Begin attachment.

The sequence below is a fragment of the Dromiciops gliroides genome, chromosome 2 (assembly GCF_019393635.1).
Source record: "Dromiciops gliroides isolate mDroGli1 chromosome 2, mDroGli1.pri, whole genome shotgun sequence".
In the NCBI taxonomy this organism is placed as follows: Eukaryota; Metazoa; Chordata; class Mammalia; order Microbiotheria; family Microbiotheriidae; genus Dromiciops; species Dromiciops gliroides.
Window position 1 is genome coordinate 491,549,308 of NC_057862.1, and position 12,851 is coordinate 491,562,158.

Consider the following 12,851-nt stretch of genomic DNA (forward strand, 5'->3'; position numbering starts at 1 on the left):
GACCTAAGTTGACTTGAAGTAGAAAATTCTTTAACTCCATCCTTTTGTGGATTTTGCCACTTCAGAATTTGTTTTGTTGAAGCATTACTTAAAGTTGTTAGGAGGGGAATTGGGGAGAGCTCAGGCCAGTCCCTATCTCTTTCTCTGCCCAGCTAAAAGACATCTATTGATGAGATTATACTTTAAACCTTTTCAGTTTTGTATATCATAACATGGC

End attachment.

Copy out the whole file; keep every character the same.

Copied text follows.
The sequence below is a fragment of the Dromiciops gliroides genome, chromosome 2 (assembly GCF_019393635.1).
Source record: "Dromiciops gliroides isolate mDroGli1 chromosome 2, mDroGli1.pri, whole genome shotgun sequence".
In the NCBI taxonomy this organism is placed as follows: Eukaryota; Metazoa; Chordata; class Mammalia; order Microbiotheria; family Microbiotheriidae; genus Dromiciops; species Dromiciops gliroides.
Window position 1 is genome coordinate 491,549,308 of NC_057862.1, and position 12,851 is coordinate 491,562,158.

Consider the following 12,851-nt stretch of genomic DNA (forward strand, 5'->3'; position numbering starts at 1 on the left):
GACCTAAGTTGACTTGAAGTAGAAAATTCTTTAACTCCATCCTTTTGTGGATTTTGCCACTTCAGAATTTGTTTTGTTGAAGCATTACTTAAAGTTGTTAGGAGGGGAATTGGGGAGAGCTCAGGCCAGTCCCTATCTCTTTCTCTGCCCAGCTAAAAGACATCTATTGATGAGATTATACTTTAAACCTTTTCAGTTTTGTATATCATAACATGGC